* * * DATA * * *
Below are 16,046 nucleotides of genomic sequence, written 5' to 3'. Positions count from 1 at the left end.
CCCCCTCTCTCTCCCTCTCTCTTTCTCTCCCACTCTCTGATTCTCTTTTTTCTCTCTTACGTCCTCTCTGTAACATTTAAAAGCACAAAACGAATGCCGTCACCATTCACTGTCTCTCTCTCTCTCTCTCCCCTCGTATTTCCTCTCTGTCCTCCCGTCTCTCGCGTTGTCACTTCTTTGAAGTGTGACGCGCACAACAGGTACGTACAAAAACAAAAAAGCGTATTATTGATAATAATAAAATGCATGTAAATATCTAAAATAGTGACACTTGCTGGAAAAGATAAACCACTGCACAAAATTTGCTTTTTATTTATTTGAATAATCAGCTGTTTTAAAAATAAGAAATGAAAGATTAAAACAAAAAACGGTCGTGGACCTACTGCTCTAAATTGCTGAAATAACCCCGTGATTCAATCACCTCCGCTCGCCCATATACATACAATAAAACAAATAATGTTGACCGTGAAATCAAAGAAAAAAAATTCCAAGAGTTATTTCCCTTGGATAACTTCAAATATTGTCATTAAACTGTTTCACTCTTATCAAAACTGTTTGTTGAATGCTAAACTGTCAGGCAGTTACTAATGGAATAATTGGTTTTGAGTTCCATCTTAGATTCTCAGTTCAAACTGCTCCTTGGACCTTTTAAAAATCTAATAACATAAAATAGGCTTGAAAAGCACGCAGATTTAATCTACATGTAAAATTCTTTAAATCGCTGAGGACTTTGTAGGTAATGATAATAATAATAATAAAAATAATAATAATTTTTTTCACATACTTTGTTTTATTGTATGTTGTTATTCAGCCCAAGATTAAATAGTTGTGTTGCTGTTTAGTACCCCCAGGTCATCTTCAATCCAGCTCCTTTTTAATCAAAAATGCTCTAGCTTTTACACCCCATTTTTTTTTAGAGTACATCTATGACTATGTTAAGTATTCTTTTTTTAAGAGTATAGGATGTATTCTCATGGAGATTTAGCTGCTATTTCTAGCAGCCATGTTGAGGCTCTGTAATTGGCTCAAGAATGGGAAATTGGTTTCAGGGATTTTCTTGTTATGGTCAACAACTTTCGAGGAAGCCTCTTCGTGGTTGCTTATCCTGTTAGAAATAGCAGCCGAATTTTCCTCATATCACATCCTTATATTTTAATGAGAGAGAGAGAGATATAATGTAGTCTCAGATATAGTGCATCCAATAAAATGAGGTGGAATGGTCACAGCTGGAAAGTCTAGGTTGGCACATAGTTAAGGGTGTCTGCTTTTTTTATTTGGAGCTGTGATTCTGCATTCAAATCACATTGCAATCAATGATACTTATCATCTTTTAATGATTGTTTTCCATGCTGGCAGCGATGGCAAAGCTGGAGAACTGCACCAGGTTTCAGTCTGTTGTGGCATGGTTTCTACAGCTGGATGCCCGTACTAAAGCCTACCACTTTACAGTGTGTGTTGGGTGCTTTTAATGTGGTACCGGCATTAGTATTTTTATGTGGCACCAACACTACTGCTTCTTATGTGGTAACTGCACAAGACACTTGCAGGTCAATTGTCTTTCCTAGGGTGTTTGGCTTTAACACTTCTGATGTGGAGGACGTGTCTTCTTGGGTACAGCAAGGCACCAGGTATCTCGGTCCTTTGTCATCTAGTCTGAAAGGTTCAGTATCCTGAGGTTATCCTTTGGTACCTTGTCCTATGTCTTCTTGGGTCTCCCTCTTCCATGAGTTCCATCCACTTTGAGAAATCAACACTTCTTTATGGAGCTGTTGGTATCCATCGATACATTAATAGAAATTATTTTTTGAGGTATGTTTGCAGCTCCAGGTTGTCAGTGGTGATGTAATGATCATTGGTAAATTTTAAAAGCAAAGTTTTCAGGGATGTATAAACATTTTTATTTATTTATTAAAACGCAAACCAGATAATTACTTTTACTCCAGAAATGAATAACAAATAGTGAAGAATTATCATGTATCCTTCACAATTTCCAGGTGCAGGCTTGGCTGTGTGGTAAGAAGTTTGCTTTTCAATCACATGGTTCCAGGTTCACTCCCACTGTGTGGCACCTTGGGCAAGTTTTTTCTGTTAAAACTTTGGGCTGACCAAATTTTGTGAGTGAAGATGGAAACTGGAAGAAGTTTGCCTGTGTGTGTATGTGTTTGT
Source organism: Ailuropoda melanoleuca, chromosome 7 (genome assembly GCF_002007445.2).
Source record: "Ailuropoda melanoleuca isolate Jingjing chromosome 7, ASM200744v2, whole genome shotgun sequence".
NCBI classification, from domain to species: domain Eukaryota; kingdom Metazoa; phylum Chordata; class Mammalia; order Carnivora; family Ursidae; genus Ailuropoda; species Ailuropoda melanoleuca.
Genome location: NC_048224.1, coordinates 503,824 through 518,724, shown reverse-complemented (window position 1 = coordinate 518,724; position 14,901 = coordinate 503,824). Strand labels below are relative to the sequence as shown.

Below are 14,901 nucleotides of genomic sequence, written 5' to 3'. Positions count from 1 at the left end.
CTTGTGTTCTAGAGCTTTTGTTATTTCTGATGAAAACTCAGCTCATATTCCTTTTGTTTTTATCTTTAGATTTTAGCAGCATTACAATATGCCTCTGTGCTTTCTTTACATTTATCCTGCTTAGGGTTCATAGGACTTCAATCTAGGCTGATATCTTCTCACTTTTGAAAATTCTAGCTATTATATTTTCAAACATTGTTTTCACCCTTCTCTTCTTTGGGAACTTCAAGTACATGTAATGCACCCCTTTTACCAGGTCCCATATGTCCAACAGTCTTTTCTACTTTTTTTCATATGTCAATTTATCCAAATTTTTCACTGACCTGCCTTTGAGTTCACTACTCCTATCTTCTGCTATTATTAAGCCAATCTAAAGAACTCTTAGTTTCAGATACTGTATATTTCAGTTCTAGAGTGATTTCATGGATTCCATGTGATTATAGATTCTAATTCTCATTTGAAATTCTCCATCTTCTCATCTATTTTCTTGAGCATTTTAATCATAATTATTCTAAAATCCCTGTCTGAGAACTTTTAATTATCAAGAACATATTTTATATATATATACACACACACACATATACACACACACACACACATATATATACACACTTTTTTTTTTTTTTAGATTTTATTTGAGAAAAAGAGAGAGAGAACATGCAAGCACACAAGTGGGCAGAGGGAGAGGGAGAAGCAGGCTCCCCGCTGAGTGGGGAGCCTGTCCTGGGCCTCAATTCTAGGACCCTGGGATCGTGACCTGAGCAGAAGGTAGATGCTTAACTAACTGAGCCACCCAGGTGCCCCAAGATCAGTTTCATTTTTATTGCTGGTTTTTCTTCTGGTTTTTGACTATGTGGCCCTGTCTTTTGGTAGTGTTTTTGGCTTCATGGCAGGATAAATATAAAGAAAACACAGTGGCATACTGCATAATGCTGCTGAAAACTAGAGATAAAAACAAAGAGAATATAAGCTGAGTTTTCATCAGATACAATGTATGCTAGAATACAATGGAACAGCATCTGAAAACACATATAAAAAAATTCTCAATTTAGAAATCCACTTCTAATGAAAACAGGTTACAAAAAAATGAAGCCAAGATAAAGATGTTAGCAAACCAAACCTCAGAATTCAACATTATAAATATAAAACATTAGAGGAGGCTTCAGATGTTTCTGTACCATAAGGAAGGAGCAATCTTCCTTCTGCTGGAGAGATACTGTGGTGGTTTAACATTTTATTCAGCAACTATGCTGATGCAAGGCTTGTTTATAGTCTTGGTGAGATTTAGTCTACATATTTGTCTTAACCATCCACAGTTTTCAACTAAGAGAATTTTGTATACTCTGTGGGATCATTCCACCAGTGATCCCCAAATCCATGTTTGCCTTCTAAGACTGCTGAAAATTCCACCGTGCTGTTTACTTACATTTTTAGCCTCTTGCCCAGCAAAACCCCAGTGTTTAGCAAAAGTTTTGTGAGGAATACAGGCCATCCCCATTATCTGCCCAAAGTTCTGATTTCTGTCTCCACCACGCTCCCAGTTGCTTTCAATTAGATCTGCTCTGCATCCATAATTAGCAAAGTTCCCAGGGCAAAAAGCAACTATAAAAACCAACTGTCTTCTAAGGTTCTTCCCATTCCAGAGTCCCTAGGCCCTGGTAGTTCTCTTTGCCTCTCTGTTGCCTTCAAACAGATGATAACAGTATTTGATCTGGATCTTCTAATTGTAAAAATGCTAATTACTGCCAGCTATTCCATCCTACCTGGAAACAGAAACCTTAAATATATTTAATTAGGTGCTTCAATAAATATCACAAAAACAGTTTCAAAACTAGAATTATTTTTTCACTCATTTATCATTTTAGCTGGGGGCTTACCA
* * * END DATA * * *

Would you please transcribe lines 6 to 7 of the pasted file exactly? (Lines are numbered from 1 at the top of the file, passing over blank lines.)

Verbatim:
Genome location: NC_048224.1, coordinates 503,824 through 518,724, shown reverse-complemented (window position 1 = coordinate 518,724; position 14,901 = coordinate 503,824). Strand labels below are relative to the sequence as shown.

Below are 14,901 nucleotides of genomic sequence, written 5' to 3'. Positions count from 1 at the left end.